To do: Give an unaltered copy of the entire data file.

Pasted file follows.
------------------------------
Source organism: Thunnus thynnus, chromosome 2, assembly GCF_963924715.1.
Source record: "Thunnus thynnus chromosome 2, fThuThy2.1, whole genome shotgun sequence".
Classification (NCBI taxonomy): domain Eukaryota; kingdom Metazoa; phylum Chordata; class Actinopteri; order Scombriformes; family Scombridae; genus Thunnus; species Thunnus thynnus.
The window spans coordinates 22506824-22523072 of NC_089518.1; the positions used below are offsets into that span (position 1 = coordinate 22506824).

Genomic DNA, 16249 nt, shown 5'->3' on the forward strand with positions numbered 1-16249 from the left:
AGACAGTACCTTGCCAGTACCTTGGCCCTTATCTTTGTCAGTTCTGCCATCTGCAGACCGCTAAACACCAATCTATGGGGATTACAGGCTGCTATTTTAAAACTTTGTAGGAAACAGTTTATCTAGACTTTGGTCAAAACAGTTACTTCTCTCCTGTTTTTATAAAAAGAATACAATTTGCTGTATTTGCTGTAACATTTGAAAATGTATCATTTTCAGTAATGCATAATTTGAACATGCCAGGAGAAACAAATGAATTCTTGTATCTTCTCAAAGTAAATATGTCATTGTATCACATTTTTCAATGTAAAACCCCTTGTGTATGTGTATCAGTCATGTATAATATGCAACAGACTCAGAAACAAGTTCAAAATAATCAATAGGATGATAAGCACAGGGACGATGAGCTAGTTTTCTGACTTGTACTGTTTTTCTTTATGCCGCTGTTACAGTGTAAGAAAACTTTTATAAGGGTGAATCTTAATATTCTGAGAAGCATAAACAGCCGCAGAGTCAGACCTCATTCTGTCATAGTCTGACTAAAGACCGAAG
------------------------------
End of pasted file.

Source organism: Thunnus thynnus, chromosome 2, assembly GCF_963924715.1.
Source record: "Thunnus thynnus chromosome 2, fThuThy2.1, whole genome shotgun sequence".
Classification (NCBI taxonomy): domain Eukaryota; kingdom Metazoa; phylum Chordata; class Actinopteri; order Scombriformes; family Scombridae; genus Thunnus; species Thunnus thynnus.
The window spans coordinates 22506824-22523072 of NC_089518.1; the positions used below are offsets into that span (position 1 = coordinate 22506824).

Genomic DNA, 16249 nt, shown 5'->3' on the forward strand with positions numbered 1-16249 from the left:
AGACAGTACCTTGCCAGTACCTTGGCCCTTATCTTTGTCAGTTCTGCCATCTGCAGACCGCTAAACACCAATCTATGGGGATTACAGGCTGCTATTTTAAAACTTTGTAGGAAACAGTTTATCTAGACTTTGGTCAAAACAGTTACTTCTCTCCTGTTTTTATAAAAAGAATACAATTTGCTGTATTTGCTGTAACATTTGAAAATGTATCATTTTCAGTAATGCATAATTTGAACATGCCAGGAGAAACAAATGAATTCTTGTATCTTCTCAAAGTAAATATGTCATTGTATCACATTTTTCAATGTAAAACCCCTTGTGTATGTGTATCAGTCATGTATAATATGCAACAGACTCAGAAACAAGTTCAAAATAATCAATAGGATGATAAGCACAGGGACGATGAGCTAGTTTTCTGACTTGTACTGTTTTTCTTTATGCCGCTGTTACAGTGTAAGAAAACTTTTATAAGGGTGAATCTTAATATTCTGAGAAGCATAAACAGCCGCAGAGTCAGACCTCATTCTGTCATAGTCTGACTAAAGACCGAAG